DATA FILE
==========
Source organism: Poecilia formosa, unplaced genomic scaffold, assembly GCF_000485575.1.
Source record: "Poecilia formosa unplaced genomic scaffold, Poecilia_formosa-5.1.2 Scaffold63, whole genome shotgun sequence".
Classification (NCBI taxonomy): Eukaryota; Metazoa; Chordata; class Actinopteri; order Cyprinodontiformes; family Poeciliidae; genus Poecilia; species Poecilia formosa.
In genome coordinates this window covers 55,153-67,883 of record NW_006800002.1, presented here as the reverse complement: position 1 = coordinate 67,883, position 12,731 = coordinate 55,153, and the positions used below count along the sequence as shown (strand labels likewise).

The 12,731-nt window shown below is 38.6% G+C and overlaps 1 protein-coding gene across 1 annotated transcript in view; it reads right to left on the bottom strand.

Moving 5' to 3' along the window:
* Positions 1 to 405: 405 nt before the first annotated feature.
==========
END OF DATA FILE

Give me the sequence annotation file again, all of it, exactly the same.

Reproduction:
Source organism: Poecilia formosa, unplaced genomic scaffold, assembly GCF_000485575.1.
Source record: "Poecilia formosa unplaced genomic scaffold, Poecilia_formosa-5.1.2 Scaffold63, whole genome shotgun sequence".
Classification (NCBI taxonomy): Eukaryota; Metazoa; Chordata; class Actinopteri; order Cyprinodontiformes; family Poeciliidae; genus Poecilia; species Poecilia formosa.
In genome coordinates this window covers 55,153-67,883 of record NW_006800002.1, presented here as the reverse complement: position 1 = coordinate 67,883, position 12,731 = coordinate 55,153, and the positions used below count along the sequence as shown (strand labels likewise).

The 12,731-nt window shown below is 38.6% G+C and overlaps 1 protein-coding gene across 1 annotated transcript in view; it reads right to left on the bottom strand.

Moving 5' to 3' along the window:
* Positions 1 to 405: 405 nt before the first annotated feature.